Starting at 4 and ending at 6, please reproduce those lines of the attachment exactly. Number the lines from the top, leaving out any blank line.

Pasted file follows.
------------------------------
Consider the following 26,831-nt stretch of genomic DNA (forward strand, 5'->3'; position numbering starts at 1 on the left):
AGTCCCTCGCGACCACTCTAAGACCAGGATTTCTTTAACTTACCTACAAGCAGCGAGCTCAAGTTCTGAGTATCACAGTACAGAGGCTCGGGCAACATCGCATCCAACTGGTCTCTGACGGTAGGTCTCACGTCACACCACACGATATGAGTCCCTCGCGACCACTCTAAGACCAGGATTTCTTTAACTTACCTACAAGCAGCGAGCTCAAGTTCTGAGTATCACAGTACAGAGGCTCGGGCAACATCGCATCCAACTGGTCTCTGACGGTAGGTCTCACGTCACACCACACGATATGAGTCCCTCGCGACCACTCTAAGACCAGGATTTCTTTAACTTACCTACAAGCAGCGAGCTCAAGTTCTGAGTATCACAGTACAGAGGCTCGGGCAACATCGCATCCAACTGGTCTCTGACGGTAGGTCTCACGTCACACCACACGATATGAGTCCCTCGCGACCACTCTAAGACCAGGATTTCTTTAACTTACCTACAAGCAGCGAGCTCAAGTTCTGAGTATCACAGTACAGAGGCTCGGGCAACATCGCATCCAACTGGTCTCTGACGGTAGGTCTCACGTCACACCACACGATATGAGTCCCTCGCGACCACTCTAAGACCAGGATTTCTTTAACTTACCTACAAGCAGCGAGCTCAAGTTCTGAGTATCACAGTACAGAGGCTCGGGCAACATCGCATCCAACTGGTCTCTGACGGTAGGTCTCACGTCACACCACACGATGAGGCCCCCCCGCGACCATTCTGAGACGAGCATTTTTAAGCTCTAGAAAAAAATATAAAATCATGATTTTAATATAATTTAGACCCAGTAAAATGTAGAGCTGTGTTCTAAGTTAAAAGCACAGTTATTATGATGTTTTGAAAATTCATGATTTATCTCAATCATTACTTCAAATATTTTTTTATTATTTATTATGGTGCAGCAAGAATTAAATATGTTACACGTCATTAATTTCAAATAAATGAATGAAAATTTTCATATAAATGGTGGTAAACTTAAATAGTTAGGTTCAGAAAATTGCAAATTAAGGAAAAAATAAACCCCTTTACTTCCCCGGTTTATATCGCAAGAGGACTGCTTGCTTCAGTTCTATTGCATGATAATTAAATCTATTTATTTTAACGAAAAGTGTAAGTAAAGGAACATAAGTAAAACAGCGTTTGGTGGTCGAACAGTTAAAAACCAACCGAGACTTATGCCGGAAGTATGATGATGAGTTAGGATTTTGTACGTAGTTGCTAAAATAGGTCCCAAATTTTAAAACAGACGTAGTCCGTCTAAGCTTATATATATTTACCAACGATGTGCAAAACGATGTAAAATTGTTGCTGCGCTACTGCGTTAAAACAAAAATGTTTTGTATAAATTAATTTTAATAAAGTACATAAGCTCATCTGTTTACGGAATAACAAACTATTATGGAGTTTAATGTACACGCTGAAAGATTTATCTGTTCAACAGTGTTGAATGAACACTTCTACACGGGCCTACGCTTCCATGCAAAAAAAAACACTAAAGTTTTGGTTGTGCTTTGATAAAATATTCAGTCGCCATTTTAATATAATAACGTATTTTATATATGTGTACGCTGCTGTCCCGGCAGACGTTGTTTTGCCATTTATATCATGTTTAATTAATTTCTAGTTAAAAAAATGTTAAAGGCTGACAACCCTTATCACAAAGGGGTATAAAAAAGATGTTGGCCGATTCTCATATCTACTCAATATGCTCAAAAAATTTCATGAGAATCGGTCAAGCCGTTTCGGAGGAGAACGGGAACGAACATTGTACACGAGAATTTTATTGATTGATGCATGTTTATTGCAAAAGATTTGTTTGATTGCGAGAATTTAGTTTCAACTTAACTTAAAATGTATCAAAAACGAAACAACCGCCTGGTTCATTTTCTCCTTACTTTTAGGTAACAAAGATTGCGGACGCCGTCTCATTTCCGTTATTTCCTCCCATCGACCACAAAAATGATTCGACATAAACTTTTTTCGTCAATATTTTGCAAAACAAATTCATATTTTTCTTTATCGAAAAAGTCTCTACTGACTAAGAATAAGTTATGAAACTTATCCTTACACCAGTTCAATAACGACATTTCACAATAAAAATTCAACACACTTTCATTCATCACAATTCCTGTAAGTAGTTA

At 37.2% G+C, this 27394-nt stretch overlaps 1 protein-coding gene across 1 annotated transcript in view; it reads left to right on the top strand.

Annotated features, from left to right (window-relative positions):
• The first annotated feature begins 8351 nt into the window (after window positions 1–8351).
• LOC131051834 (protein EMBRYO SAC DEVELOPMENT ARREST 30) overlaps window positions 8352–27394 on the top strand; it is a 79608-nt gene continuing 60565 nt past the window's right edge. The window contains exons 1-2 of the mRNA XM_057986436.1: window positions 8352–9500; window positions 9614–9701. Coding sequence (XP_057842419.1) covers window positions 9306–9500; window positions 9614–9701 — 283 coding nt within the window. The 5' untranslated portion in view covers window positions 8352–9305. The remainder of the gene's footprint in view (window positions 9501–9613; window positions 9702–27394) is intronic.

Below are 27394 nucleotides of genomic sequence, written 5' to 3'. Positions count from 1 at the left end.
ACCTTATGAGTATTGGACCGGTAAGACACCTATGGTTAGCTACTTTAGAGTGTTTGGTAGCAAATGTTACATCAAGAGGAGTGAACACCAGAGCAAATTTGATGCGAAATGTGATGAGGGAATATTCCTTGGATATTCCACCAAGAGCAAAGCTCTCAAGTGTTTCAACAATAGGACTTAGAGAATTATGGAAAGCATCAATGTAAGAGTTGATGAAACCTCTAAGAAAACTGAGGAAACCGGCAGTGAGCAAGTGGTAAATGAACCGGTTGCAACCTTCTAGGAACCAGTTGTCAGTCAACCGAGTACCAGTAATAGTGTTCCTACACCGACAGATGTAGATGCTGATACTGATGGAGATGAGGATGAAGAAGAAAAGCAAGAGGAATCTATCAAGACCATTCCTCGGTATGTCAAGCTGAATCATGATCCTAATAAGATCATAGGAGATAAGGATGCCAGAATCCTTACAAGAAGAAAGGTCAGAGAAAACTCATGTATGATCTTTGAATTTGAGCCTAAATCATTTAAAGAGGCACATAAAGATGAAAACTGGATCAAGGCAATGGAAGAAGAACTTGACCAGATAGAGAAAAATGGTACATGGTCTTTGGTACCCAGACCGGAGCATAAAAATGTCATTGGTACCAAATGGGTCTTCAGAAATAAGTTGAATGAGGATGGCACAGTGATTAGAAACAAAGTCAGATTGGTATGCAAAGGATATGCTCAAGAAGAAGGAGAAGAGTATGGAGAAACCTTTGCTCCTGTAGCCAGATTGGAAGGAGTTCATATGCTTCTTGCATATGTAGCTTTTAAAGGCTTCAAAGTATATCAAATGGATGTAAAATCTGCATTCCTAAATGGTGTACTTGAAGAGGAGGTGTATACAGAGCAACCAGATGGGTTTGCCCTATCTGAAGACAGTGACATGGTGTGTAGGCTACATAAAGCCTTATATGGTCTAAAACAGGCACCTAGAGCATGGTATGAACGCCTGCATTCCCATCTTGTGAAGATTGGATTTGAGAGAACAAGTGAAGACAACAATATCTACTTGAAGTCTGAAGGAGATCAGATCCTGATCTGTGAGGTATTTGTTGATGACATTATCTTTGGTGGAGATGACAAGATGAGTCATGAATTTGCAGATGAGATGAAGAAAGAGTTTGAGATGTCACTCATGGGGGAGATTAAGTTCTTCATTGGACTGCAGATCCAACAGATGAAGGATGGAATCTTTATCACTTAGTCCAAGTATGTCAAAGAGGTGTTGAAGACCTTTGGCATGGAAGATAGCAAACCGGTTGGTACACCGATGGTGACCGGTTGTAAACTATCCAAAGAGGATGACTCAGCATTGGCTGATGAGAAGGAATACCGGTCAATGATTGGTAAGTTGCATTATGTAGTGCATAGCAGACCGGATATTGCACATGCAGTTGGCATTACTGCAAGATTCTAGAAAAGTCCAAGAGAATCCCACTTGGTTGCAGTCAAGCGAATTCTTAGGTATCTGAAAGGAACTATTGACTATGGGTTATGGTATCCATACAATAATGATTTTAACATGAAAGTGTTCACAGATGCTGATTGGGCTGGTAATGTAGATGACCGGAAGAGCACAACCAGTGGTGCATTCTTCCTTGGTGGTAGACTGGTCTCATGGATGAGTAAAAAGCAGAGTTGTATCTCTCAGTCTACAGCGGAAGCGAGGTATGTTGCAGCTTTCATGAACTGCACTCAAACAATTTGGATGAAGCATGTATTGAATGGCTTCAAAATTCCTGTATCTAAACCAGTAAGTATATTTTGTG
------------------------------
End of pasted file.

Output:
Annotated features, from left to right (window-relative positions):
• The first annotated feature begins 8351 nt into the window (after window positions 1–8351).
• LOC131051834 (protein EMBRYO SAC DEVELOPMENT ARREST 30) overlaps window positions 8352–27394 on the top strand; it is a 79608-nt gene continuing 60565 nt past the window's right edge. The window contains exons 1-2 of the mRNA XM_057986436.1: window positions 8352–9500; window positions 9614–9701. Coding sequence (XP_057842419.1) covers window positions 9306–9500; window positions 9614–9701 — 283 coding nt within the window. The 5' untranslated portion in view covers window positions 8352–9305. The remainder of the gene's footprint in view (window positions 9501–9613; window positions 9702–27394) is intronic.